Managing Morbidity & Maintaining Vigor – Beast Over Burden

Learn about managing morbidity – staying active, vigorous, and capable to have as much of a human life as possible for as long as you can. You need to dance with your granddaughter, care for your chickens, and farm your fields.

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Managing Morbidity: Memento Mori

We all die, and as lifters this means we all complete our last PRs. There is a day, and you may have reached it or may reach it soon (you will reach it at some point) when you won’t hit any more PRs.

This is okay. This is part of the deal.

At some point, the strength curves bends and then comes down.

For Karl, he still thought he might be able to hit some PRs. He moved to a more rural location, felt the heaviness of his 258 pounds, but he still thought maybe if he hit a good stretch of training he could hit another PR.

Then he had a stroke.

He had a transient ischemic attack (TIA). The word transient is key – he hasn’t experience long-term, permanent effects from the stroke. The stroke occurred due a congenital issue – patent foramen ovale (PFO) – an open oval hole in the wall of the heart. Migraines are common for people with this issue.

He confronted the reality that he will never hit another PR again.

Managing Morbidity: Staying Active & Vigorous

We don’t strength train, though, to just stave off death or sickness or even compress morbidity into the smallest possible portion of our lives. We train FOR something (or multiple things).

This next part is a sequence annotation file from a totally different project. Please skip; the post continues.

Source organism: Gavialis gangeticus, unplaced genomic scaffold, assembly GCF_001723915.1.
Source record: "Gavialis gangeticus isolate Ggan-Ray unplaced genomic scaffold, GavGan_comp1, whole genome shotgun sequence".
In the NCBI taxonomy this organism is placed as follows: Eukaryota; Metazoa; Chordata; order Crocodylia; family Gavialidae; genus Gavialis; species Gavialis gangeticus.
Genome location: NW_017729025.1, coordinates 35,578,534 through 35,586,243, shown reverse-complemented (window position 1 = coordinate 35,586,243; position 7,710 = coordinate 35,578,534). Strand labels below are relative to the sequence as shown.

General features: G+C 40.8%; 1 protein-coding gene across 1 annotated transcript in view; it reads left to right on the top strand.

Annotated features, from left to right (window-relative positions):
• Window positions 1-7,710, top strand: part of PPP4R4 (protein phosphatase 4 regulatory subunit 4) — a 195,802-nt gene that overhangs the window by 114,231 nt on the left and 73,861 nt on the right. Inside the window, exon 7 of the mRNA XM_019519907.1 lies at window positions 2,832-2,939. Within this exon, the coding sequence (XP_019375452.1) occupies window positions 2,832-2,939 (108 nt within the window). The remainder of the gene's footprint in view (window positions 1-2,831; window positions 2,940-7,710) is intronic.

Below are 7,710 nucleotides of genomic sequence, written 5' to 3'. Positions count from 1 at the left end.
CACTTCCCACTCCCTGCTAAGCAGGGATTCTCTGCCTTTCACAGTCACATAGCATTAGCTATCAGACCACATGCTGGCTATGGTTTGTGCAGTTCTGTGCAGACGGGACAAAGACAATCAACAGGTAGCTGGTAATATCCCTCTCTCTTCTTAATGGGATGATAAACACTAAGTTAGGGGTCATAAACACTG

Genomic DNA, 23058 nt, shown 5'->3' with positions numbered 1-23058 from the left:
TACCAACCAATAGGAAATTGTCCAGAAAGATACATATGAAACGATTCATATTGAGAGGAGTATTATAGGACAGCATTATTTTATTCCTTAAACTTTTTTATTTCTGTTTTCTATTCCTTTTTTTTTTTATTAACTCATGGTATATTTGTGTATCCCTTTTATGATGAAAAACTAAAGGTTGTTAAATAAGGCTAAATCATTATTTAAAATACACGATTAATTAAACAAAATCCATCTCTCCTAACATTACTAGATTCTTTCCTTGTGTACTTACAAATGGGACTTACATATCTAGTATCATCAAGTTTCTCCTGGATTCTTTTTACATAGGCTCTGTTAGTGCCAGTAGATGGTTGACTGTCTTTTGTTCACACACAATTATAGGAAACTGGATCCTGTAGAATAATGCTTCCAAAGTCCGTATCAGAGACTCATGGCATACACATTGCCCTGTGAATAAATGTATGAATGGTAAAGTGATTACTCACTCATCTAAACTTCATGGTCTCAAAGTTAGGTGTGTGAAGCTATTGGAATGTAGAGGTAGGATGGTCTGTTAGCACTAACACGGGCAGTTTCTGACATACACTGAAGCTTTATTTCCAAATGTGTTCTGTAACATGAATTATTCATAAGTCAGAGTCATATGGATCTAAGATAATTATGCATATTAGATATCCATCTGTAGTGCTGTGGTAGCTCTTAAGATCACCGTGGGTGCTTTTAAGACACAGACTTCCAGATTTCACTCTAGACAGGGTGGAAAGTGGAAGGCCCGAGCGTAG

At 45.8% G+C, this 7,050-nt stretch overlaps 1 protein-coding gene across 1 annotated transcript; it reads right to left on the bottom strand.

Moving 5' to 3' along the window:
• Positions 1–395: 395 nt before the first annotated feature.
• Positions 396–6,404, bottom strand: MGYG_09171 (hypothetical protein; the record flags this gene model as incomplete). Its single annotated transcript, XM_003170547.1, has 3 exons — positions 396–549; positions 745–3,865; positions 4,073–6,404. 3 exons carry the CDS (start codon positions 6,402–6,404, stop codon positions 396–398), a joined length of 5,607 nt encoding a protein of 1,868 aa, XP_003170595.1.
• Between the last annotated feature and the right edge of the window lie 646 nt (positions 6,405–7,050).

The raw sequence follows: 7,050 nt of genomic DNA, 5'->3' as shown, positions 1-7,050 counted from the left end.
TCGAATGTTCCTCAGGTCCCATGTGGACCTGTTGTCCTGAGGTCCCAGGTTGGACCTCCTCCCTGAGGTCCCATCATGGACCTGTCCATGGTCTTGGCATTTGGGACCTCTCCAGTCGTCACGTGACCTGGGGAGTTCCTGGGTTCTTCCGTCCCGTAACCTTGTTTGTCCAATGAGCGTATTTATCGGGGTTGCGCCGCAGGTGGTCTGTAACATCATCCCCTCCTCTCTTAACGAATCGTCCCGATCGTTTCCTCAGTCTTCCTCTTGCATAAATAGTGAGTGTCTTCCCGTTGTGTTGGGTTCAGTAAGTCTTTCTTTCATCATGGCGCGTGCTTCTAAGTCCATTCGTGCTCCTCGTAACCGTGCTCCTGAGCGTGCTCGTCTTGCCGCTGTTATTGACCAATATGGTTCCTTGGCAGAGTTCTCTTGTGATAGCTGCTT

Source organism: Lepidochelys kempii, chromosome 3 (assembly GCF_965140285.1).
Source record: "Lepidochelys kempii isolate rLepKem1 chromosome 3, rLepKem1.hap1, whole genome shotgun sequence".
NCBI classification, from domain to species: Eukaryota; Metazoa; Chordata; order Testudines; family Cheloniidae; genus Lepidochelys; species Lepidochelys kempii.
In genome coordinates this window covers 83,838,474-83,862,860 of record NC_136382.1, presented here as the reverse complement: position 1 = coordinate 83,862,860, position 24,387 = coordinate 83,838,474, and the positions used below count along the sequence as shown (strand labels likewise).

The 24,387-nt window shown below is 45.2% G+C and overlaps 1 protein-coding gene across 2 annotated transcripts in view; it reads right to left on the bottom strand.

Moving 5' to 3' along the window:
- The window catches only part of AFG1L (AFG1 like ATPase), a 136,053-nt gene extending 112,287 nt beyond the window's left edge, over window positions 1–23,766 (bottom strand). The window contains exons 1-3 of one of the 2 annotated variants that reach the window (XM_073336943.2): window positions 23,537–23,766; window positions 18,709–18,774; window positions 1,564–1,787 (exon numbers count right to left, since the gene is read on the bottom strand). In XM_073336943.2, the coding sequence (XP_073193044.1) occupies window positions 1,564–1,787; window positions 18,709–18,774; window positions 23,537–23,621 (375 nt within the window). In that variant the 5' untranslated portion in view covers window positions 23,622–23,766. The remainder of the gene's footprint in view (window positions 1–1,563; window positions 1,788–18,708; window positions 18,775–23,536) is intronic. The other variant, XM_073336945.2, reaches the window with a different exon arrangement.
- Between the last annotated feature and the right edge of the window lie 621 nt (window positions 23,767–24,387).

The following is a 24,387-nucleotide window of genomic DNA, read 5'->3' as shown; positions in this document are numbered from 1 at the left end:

We train for health. We train to dance with out granddaughter. We train to take care of our chickens. Some train for glory, others to take their medicine, others to compete.

It’s really a remarkable thing, to walk into a gym multiple times a week, year-after-year-, and fight against iron and gravity.

While Karl, now walking around 50 pounds lighter, misses looking like he lifts when he walks around. But everyday activities are easier. Certain things open up to him – such as getting clothes that fit easily or may even – gasp – going for a run.

Managing Morbidity: Training as an Athlete of Aging

Okay, PRs are behind you. What do you do now?

Sully and Noah had a great podcast series discussing this in greater detail.

Right now, Karl is completing LP and seeing where that ends. He might spend some time pursuing hypertrophy. He might go for a run. He’ll definitely attend to his field to grow food and tend his chickens.

You need to accumulate hard sets. That’s what strength training boils down to. It’s not that the reps, sets, technique, or exercise selection don’t matter. It’s just that, at the end of the day, you need to accumulate hard sets consistently over time.




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